DIYARBAKIR, Turkey (Reuters) - A district governor has died after a bomb attack on his office in the largely Kurdish southeast of Turkey and police have detained 30 people in the investigation, security sources said on Friday.

The YPS, a youth wing of the outlawed Kurdistan Workers Party (PKK), claimed responsibility for Thursday's attack in Mardin, according to the ANF news agency, which is close to the militant group.

Derik district governor Muhammed Fatih Safiturk was one of three people hurt in the attack, suffering second-degree burns. He died in hospital in the city of Gaziantep on Friday, having been flown there by helicopter, the Dogan news agency said.

Around 30 people, including staff from the governor's office, have been detained in connection with the attack, security sources said.

Police were looking into the possibility that explosives were hidden in a bag placed in the governor's office and detonated remotely, or were sent in a package to the office and exploded on being opened, Dogan said.

Safiturk had been given the additional responsibility in July of running the local municipality as part of moves to replace elected officials from a sister party of the pro-Kurdish Peoples' Democratic Party (HDP).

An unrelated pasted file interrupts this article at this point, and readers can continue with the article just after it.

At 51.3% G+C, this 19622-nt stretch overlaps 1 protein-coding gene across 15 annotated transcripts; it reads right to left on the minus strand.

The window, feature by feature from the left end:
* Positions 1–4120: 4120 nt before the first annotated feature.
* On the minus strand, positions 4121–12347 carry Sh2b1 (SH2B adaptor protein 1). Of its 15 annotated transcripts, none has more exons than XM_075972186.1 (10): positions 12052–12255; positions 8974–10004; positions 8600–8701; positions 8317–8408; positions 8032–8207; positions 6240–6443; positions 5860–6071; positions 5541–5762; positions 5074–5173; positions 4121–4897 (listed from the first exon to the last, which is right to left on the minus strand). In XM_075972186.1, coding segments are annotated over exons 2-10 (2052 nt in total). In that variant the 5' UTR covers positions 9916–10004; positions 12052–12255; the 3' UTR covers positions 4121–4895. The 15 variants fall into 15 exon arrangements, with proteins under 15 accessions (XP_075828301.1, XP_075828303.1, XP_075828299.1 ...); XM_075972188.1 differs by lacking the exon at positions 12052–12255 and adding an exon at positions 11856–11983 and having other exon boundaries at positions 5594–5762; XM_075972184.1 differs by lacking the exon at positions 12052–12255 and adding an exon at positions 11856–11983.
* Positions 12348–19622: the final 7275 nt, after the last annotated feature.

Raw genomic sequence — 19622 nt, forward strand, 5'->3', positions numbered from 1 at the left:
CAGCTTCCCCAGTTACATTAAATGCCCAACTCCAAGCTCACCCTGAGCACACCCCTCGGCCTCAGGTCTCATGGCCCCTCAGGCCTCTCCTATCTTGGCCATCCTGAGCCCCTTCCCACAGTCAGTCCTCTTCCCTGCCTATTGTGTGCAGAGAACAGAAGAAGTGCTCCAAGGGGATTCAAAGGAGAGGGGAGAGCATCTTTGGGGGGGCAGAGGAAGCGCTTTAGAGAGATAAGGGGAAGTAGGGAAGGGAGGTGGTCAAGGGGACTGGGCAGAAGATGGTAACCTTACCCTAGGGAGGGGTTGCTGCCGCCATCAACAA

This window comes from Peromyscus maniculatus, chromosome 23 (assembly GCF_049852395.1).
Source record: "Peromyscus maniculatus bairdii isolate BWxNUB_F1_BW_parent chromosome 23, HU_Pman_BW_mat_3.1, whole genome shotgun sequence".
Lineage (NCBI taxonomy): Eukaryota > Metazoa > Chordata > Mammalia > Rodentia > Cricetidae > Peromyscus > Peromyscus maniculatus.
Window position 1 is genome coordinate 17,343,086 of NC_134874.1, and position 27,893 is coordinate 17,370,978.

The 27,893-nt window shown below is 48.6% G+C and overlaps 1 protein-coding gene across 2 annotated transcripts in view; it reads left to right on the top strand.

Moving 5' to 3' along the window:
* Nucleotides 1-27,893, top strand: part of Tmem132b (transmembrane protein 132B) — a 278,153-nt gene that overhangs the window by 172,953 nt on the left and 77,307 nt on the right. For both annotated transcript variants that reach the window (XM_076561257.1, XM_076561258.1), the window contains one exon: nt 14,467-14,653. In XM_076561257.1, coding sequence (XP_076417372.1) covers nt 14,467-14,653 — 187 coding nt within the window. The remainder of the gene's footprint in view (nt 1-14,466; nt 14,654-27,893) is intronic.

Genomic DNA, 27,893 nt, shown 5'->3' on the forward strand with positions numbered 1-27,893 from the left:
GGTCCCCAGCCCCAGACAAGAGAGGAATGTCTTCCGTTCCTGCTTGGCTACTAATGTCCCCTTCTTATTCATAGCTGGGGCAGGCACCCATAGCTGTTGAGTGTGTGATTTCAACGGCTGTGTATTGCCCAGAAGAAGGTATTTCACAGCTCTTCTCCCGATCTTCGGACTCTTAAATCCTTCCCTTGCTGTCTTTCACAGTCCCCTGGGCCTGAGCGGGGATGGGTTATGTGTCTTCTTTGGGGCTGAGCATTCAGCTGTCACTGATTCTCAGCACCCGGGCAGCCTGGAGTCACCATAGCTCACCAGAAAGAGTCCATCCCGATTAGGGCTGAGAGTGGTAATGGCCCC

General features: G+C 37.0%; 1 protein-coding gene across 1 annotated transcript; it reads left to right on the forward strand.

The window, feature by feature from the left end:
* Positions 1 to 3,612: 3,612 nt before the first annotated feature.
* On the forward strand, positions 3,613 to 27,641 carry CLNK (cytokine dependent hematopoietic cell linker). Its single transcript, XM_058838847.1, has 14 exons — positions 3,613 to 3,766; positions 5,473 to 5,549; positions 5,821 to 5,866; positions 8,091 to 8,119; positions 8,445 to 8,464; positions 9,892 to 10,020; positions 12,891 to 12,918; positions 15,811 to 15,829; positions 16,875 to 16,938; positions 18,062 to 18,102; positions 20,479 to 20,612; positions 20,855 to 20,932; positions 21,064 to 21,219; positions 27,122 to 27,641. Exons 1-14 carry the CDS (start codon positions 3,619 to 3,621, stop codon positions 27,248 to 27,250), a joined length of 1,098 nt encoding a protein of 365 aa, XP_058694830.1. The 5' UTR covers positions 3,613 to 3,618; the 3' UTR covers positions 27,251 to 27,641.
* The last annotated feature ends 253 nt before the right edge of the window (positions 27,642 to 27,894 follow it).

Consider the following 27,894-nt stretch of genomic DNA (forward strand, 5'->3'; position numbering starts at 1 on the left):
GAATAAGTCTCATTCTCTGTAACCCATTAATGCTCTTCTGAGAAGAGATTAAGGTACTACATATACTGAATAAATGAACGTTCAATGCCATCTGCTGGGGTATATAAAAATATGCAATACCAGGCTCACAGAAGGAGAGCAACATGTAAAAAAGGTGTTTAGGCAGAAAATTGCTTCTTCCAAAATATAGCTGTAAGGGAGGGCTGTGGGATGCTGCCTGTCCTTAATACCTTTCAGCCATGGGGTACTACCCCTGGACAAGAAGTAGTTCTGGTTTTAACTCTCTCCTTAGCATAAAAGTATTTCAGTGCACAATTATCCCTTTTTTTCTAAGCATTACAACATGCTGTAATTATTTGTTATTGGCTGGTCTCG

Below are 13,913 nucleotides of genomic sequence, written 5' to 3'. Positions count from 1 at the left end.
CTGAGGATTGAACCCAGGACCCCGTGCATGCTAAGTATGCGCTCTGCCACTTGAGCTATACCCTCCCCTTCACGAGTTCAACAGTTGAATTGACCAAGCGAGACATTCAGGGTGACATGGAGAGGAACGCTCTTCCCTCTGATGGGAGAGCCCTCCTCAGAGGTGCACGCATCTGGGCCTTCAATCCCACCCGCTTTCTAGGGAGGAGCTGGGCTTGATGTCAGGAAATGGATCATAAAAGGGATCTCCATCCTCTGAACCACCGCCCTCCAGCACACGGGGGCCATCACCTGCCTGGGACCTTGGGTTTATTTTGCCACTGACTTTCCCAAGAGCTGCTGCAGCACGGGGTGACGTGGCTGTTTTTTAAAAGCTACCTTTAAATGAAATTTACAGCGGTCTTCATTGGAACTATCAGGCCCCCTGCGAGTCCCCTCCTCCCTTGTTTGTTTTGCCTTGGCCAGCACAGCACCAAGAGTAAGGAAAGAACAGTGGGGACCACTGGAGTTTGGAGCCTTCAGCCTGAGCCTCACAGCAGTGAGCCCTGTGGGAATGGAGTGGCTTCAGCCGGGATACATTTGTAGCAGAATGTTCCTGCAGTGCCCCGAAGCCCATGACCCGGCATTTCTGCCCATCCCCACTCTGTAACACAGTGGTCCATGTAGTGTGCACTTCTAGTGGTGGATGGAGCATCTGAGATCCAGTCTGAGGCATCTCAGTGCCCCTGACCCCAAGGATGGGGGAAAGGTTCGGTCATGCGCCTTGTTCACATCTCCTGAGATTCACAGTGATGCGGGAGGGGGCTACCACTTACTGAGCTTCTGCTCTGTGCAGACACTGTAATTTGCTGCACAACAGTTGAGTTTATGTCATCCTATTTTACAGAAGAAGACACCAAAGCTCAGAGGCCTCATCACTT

A report by the HDP on Wednesday said that more than 3 million people were under the leadership of such government-appointed trustees in around 30 municipalities.

Ankara accuses the HDP, parliament's third-biggest party, of ties to the PKK, which is fighting for autonomy in the southeast. The HDP denies any direct links and says it is working for a peaceful resolution of the conflict.

The PKK often carries out bomb and rocket attacks in the southeast, where violence has raged since a two-year-old PKK ceasefire collapsed in July last year.

Fourteen PKK militants were found dead after an air-backed Turkish military operation against them in the eastern province of Tunceli, state-run Anadolu news agency reported on Friday.

More than 40,000 people have been killed in the conflict since the PKK took up arms in 1984. It is considered a terrorist group by Turkey, the United States and the European Union.

The leaders of the HDP were jailed this month pending trial over alleged ties to the PKK, drawing strong international condemnation of the widening crackdown on dissent under President Tayyip Erdogan.

More than 36,000 people have been jailed pending trial and around 110,000 suspended or dismissed from their jobs since an attempted coup on July 15 which Ankara blames on U.S.-based cleric Fethullah Gulen and his supporters.

Pro-Kurdish politicians have been targeted in the crackdown, with 6,000 HDP members detained since the putsch, HDP spokesman Ayhan Bilgen told a news conference on Thursday. Some 2,000 of them have been remanded in custody, he said.

Six advisers of leading HDP officials were among the latest detainees on Friday, security sources said.

(Additional reporting by Gulsen Solaker; Writing by Daren Butler and Tuvan Gumrukcu; Editing by Nick Tattersall and David Dolan)